A newspaper advertisement did not provide sufficient space for Rivington to tout all of his wares.  He concluded with a note that he “has many more Articles, of which a Catalogue is printing.”  Did that catalog provide commentary about any of those goods, whether blurbs about the clothing, swords, and musical instruments or additional testimonials about the patent medicines?  In a third advertisement in the supplement that accompanied the October 26, 1772, edition of the New-York Gazette and Weekly Mercury, Rivington included a testimonial about the “PATENT SHOT” he sold.  With more space available in a catalog, he may have elaborated on some of his merchandise in greater detail.

September 27

What was advertised in a colonial American newspaper 250 years ago this week?

New-York Gazette and Weekly Mercury (September 21, 1772).

“As yet there has not appeared an American Edition of this valuable Piece, what few came over were soon snatch’d up.”

Thomas Nixon sold several books at “his Shop at the Fly-Market” in New York in the fall of 1772.  In an advertisement in the September 21, 1772, edition of the New-York Gazette and Weekly Mercury he promoted “THE celebrated Lecture on HEADS, by George Alexander Stevens” and “the Devil upon Crutches in England, or the Night Scenes in London, a satirical Work, written upon the Plan of the celebrated Diable Boiteua of Monsieur La Sage, by a Gentleman of Oxford.”  Both books had been published in Philadelphia, The Celebrated Lecture on Heads by Samuel Dellap, whose name appeared just as prominently in the advertisement as Nixon’s own, and The Devil upon Crutches by William Evitt. According to Isaiah Thomas, Dellap traveled frequently between Philadelphia and New York, transporting books from each location for sale in the other.

Nixon composed an advertisement that deployed the popularity of those works to market them to consumers in New York.  To entice readers to purchase Stevens’s satire on fashion and physiognomy, Nixon proclaimed, “These Lectures have been exhibited in London upwards of One Hundred successive Nights, to crowded Audiences, and met with the most universal Applause.”  Consumers could experience that sensation themselves, though tangentially, by acquiring their own copies of the “celebrated Lecture.”  The advertisement went into even greater detail about audience reception of The Devil upon Crutches.  “This Satyre,” Nixon explained, “is universally approved of by all Ranks of People in Europe, and all those Parts of America where it has made its Appearance.”  The bookseller attempted to use the strength of sales elsewhere to influence local consumers, reporting that “six large Impressions were struck off in London in one Year, besides several other Impressions printed in Dublin and Edinburgh.” A few copies found their way to the colonies, met with such demand that they “were soon snatch’d up, tho’ sold at no less Price than 5s.”  Rather than five shillings, Nixon offered the first American edition of only two shillings, surely a bargain for readers who wanted to partake in the phenomenon of The Devil upon Crutches.

Today, publishers regularly cite bestseller lists and the number of copies sold in their efforts to convince consumers to purchase books that have already achieved widespread popularity.  Nixon devised a version of that strategy when he marketed The Celebrated Lecture on Heads and The Devil upon Crutches in New York during the era of the American Revolution.

August 31

What was advertised in a colonial American newspaper 250 years ago today?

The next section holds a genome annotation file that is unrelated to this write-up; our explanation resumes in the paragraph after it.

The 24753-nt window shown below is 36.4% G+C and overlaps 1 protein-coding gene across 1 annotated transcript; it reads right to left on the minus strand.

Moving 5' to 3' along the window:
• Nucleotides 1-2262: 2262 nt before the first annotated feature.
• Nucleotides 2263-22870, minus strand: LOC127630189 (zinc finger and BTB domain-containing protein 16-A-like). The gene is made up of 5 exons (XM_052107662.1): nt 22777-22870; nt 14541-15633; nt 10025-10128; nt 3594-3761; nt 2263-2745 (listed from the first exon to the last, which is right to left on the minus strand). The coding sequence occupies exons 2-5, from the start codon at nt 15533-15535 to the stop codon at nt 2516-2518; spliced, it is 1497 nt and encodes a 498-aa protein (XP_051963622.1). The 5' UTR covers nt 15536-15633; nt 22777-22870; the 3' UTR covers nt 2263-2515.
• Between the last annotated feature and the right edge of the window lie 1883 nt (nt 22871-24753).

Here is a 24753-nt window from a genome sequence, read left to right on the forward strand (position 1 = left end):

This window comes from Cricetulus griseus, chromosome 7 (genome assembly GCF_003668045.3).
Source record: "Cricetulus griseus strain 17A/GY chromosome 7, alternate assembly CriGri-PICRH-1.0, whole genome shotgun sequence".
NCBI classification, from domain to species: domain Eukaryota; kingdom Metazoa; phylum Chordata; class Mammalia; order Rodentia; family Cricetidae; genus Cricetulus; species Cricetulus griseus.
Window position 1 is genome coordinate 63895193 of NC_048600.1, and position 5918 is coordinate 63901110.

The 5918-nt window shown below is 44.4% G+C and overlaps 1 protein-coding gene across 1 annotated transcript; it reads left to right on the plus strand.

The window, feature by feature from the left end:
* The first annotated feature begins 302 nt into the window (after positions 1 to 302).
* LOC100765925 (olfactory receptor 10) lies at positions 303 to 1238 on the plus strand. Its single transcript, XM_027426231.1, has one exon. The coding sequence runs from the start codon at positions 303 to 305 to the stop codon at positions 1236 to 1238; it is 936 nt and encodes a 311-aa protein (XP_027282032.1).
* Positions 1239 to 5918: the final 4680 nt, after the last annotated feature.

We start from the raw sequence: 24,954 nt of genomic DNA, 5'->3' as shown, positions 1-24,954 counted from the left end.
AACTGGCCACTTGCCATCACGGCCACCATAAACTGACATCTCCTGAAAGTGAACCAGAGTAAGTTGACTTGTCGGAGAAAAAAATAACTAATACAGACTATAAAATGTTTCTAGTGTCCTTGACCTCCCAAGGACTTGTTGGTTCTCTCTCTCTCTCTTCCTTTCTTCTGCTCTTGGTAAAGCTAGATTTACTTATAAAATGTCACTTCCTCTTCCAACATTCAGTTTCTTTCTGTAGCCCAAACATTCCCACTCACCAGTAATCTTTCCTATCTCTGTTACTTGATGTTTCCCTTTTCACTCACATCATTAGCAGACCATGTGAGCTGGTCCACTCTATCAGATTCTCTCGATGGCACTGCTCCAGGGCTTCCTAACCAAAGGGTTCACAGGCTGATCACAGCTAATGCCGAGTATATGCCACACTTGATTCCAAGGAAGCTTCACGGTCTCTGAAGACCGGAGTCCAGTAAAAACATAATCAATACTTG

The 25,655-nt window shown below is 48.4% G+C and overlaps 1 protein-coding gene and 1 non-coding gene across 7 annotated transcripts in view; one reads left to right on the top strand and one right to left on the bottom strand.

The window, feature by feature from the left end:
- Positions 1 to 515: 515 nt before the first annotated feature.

New-York Gazette and Weekly Mercury (August 31, 1772).

To the LADIES of New-York.”

Although newspaper editorials depicted women as consumers who gave into luxury, relatively few colonial merchants and shopkeepers addressed women directly in their advertisements.  Instead, most presented their merchandise for the consideration of both men and women, encouraging prospective customers of both sexes to participate in the consumer revolution.

Jane Willson did target women in her advertisement in the August 31, 1772, edition of the News-York Gazette and Weekly Mercury.  The first line of her notice requested attention from “the LADIES of New-York” before launching into a description of “A GREAT VARIETY OF BEAUTIFUL japan’d goods, with cream colour’d grounds, and other colours of the newest taste.”  Willson referred to items decorated in imitation of East Asian lacquerware, a popular style in England and its American colonies in the eighteenth century.  She imported “tea trays and waiters, tea chests completed with canisters, tea kitchens, and compleat tea tables” decorated with “well painted landskips [landscapes], human figures, fruit and flowers.”  Willson underscored that she carried new designs, “some of them only finished last May, at Birmingham, and imported to New-York” on the Hope earlier that month.   Consumers could not obtain any similar items of newer design.  Willson offered “the LADIES of New-York” cutting-edge fashion when it came to japanned ware.

Although most of her advertisement focused on those items, Willson did not seek female customers exclusively.  She also carried “some holster pistols, and a few oil’d hat covers for gentlemen’s use,” likely anticipating that once men entered her shop they might browse and purchase the japanned items or other items that she stocked.  Even if some male customers did not wish to seem too eager to examine tea tables and tea chests, the pistols and hat covers gave them plausible reasons for their initial visits to Willson’s shop.  Even an advertisement addressed “To the LADIES of New-York” presented possibilities for men to enjoy the pleasures of shopping and acquiring decorative wares for their homes.

July 13

What was advertised in a colonial American newspaper 250 years ago today?

New-York Gazette and Weekly Mercury (July 13, 1772).

“All sorts of knives and forks, pocket and penknives.”

Lucas and Shephard, “WHITESMITHS and CUTLERS, From BIRMINGHAM and SHEFFIELD,” enhanced their advertisement in the July 13, 1772, edition of the New-York Gazette and Weekly Mercury with a woodcut that depicted many of the items they made and sold at their new location in “the shop lately occupied by Messrs. Bailey and Youle.” Lucas and Shephard provided an extensive list of their wares, making the combination of words and image an eighteenth-century precursor to the illustrated catalogs that so significantly shaped consumer culture in the second half of the nineteenth century.